An eleventh-hour rescue

Topics: Quebec, Water Safety
September 20, 2013

Jonathan and his family wanted to share this gut-wrenching story to raise awareness about the importance of wearing a lifejacket. A must-read.

“On August 3, 2013, our friends and family were enjoying the sunshine at the Lac-Simon beach in Outaouais. We used my boat to take the children tubing.

It was almost 6 P.M. before we’d had our fill. One of my close friends then wanted to take her kids, and my 2-and-a-half-year-old son wanted to go along.

Since my friend’s kids weren’t used to tubing and my 2-and-a-half-year-old was not very comfortable in the water, we decided to take it easy.

The children came aboard and we went far enough out to pass the slow speed buoys that were close to shore.

After a 4- or 5-minute tube, I slowed down to let the kids back in the boat.

Just when I had nearly come to a stop, a small wave came over the tube. Because the kids were lying on their stomachs, the water lifted them slightly off the tube and caused my son to slide into the water. Since the ride was over, he wasn’t holding on tightly.

Although he was wearing a lifejacket, he was seized by panic when he fell into the deep water. The lifejacket had made him very unstable and when I saw his head underwater, I reacted instinctively as any father would. In the blink of an eye, I was up and leaping into the water without thinking to put on the lifejacket at my feet.

I went to my son, righted him, and managed to soothe him by speaking calmly.

I then turned back, preparing to grab onto the boat that would surely be coming back for us.

To my great surprise and disappointment, the boat never came back. I later realized that my friend had never turned the boat around for us because she had been unable to, possibly because of panic.

That was the moment I realized I was in extreme danger and needed help. I yelled and waved, but nobody saw me—nobody except my son, who looked at me with an expression I will never forget.

I may not be a professional swimmer, but I can take care of myself in the water. However, five minutes had passed and my t-shirt seemed to weigh 200 pounds. There was still no sign of a boat on the horizon.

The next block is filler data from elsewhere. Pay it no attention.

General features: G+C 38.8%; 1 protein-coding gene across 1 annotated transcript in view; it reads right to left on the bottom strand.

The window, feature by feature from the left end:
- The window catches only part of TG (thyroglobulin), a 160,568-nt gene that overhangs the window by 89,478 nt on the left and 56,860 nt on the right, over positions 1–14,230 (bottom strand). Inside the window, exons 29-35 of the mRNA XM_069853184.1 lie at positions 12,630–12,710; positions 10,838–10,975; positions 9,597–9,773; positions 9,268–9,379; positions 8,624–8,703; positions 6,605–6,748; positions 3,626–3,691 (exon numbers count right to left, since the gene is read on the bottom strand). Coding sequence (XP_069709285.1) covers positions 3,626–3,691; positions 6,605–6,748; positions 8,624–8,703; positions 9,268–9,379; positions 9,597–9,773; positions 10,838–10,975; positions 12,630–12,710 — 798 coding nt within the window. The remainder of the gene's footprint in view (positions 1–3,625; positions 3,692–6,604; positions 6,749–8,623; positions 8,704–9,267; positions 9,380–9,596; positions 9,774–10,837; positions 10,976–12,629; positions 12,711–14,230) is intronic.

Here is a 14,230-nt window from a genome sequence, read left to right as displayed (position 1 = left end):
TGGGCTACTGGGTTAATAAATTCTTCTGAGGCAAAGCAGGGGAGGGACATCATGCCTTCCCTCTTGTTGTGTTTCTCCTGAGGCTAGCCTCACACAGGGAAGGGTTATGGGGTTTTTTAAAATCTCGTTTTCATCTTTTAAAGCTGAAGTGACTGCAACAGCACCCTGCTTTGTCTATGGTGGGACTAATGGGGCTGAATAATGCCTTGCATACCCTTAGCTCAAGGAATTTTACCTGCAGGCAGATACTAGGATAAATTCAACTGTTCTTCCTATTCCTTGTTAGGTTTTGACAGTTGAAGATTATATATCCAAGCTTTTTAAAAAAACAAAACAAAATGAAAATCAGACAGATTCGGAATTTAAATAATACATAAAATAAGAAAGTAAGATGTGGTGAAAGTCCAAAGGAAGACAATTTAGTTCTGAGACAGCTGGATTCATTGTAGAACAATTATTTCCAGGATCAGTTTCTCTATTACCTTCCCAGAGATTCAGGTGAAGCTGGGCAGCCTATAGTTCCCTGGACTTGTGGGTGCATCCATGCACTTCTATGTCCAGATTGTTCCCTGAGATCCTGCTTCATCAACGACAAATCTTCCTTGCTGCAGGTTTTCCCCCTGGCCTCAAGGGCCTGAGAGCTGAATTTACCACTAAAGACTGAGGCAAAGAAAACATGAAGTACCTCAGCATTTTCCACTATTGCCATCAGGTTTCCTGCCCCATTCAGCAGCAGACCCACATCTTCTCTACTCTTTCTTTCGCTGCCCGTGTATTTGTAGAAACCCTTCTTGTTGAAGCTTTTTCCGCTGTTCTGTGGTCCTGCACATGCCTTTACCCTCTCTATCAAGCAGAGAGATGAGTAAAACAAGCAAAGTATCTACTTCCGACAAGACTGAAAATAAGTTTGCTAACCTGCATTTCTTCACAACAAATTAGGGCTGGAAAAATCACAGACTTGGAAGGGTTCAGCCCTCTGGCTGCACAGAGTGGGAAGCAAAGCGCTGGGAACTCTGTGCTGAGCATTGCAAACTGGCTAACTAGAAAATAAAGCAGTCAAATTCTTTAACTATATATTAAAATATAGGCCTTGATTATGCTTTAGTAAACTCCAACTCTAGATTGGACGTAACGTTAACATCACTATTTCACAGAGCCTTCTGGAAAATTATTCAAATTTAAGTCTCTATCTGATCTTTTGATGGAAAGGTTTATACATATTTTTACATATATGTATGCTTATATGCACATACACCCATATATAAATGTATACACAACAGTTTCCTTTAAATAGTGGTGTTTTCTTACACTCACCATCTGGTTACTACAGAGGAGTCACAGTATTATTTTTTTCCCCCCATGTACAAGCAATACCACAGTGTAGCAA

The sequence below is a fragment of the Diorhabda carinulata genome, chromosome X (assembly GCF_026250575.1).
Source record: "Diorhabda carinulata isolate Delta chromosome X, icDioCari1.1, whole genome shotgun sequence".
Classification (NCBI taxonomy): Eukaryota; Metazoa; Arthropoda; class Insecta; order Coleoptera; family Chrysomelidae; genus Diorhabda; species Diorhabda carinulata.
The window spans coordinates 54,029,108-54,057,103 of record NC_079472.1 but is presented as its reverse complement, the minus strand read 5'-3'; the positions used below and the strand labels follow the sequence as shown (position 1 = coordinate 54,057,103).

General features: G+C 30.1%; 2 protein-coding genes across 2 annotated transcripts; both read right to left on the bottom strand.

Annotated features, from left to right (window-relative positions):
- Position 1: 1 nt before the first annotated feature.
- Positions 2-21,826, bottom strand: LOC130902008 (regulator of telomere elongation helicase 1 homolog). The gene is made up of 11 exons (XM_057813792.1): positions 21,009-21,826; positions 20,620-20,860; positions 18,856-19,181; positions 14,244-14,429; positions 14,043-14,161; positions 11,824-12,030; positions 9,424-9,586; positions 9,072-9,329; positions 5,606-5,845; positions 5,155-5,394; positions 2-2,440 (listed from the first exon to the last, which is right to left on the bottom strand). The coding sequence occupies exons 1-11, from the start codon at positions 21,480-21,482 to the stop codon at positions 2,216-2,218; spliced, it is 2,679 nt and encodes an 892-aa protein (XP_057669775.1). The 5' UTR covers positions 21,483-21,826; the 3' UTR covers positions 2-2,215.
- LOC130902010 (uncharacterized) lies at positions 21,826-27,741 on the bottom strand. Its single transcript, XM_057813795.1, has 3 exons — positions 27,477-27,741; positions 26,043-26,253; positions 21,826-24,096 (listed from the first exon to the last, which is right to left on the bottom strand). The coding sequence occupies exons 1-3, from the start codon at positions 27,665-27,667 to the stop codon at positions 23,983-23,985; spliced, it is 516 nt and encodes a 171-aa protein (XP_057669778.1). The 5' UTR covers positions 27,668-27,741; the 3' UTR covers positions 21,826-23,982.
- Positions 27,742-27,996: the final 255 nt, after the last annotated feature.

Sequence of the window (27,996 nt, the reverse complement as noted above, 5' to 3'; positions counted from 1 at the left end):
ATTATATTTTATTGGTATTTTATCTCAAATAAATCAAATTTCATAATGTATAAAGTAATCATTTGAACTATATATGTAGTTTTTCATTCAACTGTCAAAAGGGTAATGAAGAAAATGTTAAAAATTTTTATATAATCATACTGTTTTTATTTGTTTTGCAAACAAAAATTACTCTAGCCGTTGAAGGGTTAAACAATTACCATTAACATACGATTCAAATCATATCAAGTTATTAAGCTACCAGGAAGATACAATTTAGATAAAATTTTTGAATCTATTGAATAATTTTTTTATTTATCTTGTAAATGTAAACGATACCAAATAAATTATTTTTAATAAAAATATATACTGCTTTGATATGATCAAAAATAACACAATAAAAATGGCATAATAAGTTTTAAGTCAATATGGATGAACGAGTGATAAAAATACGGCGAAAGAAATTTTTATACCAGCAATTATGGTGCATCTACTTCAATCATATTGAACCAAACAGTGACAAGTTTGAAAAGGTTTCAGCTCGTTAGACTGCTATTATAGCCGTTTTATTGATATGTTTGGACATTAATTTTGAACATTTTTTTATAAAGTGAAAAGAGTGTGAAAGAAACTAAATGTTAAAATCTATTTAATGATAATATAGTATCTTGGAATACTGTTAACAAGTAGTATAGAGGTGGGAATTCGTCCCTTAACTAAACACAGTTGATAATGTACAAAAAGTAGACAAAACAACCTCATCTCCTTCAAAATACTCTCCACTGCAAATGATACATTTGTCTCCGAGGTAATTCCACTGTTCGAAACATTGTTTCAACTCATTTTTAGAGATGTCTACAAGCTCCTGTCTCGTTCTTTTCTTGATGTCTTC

That was the first time I slipped underwater involuntarily. I was completely exhausted. I tried to talk to my son and calm him, which seemed to work. I knew that I was in deep trouble and that I had little energy left. My head went underwater a second time. When I came up, I realized that I was gripping my son’s lifejacket to stay afloat and was pulling him under at the same time. Apparently this is a reflex when drowning.

Obviously, I didn’t want to drown my child. I told my son I loved him and pushed him away to avoid reflexively hanging on to his jacket.

I turned away from him and scanned the horizon for help. I saw nothing. In that instant, I knew that I would die. At 30, I would leave my wife a widow, alone to raise three children and a baby who would be born any day.

Having been in the water for 10 minutes, I was drained and beginning to sink. With no energy left to come back up, I had no hope of staying afloat. I was completely worn out.
Suddenly, from four feet below the surface, I saw the underside of a pontoon, two keels, and someone diving into the water. The person took my hand and brought me back to the surface.

I was then taken to shore, where an ambulance was called.

As horrible as the incident was, the aftermath was even worse. I had serious kidney problems as a result. I was just released from the hospital several days ago, and will still need to be monitored.

My reaction was pure instinct. Everything would be different had I only thought about my lifejacket. My four kids came very close to growing up without a father. I risked everything for that last tube ride with my youngest son. And yet our whole family usually wears lifejackets when on board—especially us as parents, to set a good example. I could have avoided all of this by wearing a lifejacket... at all times.”

The Red Cross wishes to remind all pleasure craft operators that a lifejacket within arm’s reach is always too far away. Wear your PFD at all times until the end of the season. Think of Jonathan, your own safety and that of your loved ones.
Health and Safety Tips: Lifejacket Wear and Boating Safety  

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